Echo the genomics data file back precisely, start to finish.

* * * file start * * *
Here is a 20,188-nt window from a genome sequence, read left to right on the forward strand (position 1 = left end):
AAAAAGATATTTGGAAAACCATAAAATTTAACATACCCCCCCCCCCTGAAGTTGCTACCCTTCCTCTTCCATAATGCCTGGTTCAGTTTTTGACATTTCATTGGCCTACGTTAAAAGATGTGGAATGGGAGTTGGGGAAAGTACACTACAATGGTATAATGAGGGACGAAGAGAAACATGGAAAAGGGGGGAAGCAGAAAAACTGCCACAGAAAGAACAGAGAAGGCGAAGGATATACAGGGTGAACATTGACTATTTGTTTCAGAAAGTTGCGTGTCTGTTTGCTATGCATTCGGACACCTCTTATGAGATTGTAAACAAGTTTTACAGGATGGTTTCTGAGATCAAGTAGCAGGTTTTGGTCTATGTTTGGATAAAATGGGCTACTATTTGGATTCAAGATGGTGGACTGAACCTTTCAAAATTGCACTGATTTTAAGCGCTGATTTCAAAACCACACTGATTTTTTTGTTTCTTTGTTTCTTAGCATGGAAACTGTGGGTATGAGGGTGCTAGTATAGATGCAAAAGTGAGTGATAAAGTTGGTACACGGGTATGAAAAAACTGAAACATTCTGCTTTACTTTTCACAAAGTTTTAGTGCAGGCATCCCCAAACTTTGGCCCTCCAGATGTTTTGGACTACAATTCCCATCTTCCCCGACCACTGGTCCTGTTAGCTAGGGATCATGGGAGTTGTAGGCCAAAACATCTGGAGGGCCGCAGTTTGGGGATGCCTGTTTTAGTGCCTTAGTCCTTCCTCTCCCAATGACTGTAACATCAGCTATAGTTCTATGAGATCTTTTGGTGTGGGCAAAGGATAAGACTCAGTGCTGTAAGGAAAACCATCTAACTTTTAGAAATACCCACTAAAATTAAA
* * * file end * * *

Here is a 20,188-nt window from a genome sequence, read left to right on the forward strand (position 1 = left end):
AAAAAGATATTTGGAAAACCATAAAATTTAACATACCCCCCCCCCCTGAAGTTGCTACCCTTCCTCTTCCATAATGCCTGGTTCAGTTTTTGACATTTCATTGGCCTACGTTAAAAGATGTGGAATGGGAGTTGGGGAAAGTACACTACAATGGTATAATGAGGGACGAAGAGAAACATGGAAAAGGGGGGAAGCAGAAAAACTGCCACAGAAAGAACAGAGAAGGCGAAGGATATACAGGGTGAACATTGACTATTTGTTTCAGAAAGTTGCGTGTCTGTTTGCTATGCATTCGGACACCTCTTATGAGATTGTAAACAAGTTTTACAGGATGGTTTCTGAGATCAAGTAGCAGGTTTTGGTCTATGTTTGGATAAAATGGGCTACTATTTGGATTCAAGATGGTGGACTGAACCTTTCAAAATTGCACTGATTTTAAGCGCTGATTTCAAAACCACACTGATTTTTTTGTTTCTTTGTTTCTTAGCATGGAAACTGTGGGTATGAGGGTGCTAGTATAGATGCAAAAGTGAGTGATAAAGTTGGTACACGGGTATGAAAAAACTGAAACATTCTGCTTTACTTTTCACAAAGTTTTAGTGCAGGCATCCCCAAACTTTGGCCCTCCAGATGTTTTGGACTACAATTCCCATCTTCCCCGACCACTGGTCCTGTTAGCTAGGGATCATGGGAGTTGTAGGCCAAAACATCTGGAGGGCCGCAGTTTGGGGATGCCTGTTTTAGTGCCTTAGTCCTTCCTCTCCCAATGACTGTAACATCAGCTATAGTTCTATGAGATCTTTTGGTGTGGGCAAAGGATAAGACTCAGTGCTGTAAGGAAAACCATCTAACTTTTAGAAATACCCACTAAAATTAAA